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Ron Johnson eyes his 'own investigation' into Capitol attack

What's worse, Ron Johnson's rhetoric about the pandemic or Ron Johnson's rhetoric about the Jan. 6 attack? It's a close call.
Image: Ron Johnson
Sen. Ron Johnson, R-Wis., on Capitol Hill on Jan. 26, 2021.Susan Walsh / AP file

When it comes to taking stock of Sen. Ron Johnson's (R-Wis.) propensity for peddling nonsense, it's probably best to rely on separate categories.

The Wisconsin Republican has, for example, repeatedly made ridiculous and potentially dangerous comments about COVID-19, vaccines, and the threats posed by the pandemic. He's also been cavalier about his indifference to an FBI warning that he was "a target of Russian disinformation" during the last election cycle. He's denied ever having "talked about the election being stolen," despite ample evidence pointing in the opposite direction. There's also the problem, of course, of the senator relying on ugly rhetoric about immigration when discussing what he sees as efforts to "remake the demographics of America."

But one of my favorite categories is Ron Johnson's nonsense related to the Jan. 6 attack on the U.S. Capitol. The Hill reported this morning:

Sen. Ron Johnson (R-Wis.) suggested on Wednesday that the attack on the U.S. Capitol on Jan. 6 was not an insurrection but a largely "peaceful protest." ... "Even calling it an insurrection, it wasn't," Johnson said during an appearance on Fox News's "Ingraham Angle."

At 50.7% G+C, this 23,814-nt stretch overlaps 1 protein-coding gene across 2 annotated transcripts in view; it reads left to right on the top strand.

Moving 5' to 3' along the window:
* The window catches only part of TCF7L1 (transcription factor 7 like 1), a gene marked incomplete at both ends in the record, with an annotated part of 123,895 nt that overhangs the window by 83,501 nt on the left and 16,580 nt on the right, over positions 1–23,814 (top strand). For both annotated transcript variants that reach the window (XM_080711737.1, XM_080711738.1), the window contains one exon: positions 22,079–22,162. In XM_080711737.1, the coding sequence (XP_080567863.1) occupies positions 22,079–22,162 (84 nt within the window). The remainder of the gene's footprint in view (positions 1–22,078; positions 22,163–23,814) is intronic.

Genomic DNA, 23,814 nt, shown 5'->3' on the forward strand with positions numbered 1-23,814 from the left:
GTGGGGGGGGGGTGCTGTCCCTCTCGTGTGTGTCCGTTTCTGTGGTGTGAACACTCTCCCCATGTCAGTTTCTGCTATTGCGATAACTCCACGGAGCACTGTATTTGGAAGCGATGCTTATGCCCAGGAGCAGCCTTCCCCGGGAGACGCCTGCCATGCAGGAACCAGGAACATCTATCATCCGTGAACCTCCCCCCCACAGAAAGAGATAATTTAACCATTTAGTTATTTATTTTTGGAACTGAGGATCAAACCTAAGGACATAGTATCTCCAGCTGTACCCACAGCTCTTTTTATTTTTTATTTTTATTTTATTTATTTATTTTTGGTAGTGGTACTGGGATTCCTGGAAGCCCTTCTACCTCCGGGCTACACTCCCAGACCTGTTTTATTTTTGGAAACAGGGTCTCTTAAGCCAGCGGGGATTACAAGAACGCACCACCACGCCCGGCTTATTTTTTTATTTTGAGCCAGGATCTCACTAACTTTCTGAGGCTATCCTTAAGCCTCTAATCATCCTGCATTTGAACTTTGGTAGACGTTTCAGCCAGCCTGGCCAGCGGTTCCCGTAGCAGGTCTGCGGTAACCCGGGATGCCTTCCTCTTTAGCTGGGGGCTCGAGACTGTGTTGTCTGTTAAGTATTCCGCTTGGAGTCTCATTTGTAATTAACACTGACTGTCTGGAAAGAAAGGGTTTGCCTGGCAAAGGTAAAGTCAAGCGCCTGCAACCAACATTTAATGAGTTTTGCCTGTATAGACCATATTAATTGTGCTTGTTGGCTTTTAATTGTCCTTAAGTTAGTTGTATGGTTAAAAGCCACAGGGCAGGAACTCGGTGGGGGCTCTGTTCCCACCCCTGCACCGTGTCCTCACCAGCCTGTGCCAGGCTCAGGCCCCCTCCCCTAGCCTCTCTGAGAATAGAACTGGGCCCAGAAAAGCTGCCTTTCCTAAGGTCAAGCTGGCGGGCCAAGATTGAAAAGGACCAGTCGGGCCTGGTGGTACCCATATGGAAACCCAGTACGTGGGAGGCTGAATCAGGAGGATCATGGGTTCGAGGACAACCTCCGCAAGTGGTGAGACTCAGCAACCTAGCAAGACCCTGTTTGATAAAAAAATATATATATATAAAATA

No, of course not. All we saw was a violent group of armed radicals storming the seat of the U.S. government in the hopes of blocking the results of an American election and preventing the rightful president from taking office. Why would anyone call that an "insurrection"? Or for that matter, why would anyone have the audacity to describe the deadly riot as anything other than a "peaceful protest"?

According to TPM, Johnson also told Fox News, "I'm doing my own investigation to really accurately recreate what happened on January 6th." The GOP senator added that the proposed commission, negotiated by Republicans and Democrats, with each party having equal representation on the panel, isn't "bipartisan" enough for him.

And while I'm sure the results of senator's separate investigation will be fascinating, his track record on the subject suggests some skepticism is probably in order.

It was just two months ago, for example, when Johnson insisted there "was no violence" on the north side of the Capitol during the Jan. 6 attack. That wasn't at all true.

But circling back to our earlier coverage, it was part of a pattern. Two weeks earlier, the senator praised the rioters' patriotism and boasted that he was never concerned for his safety on Jan. 6 -- though he added he would've felt differently if the mob was made up of Black Lives Matter protesters.

That came on the heels of Johnson appearing at a Senate hearing, reading an item from a right-wing blog, and peddling the ridiculous idea that the pro-Trump forces that launched the attack on the Capitol were secretly made up of "fake Trump protesters."

Before that, the Wisconsinite falsely argued that armed insurrectionists may not have actually been armed, reality notwithstanding.

The overarching point is hardly subtle: Johnson appears desperate to convince people that the most violent attack on our Capitol in two centuries just wasn't that important. It's the same line that led to last night's nonsense.

The senator wrote a recent Wall Street Journal op-ed, which ran with a headline that read, "I Won't Be Silenced by the Left." In reality, it's clear that no one is trying to shut down Johnson's right to say what he pleases, but it's equally clear that everyone would benefit if he enjoyed a little quiet time.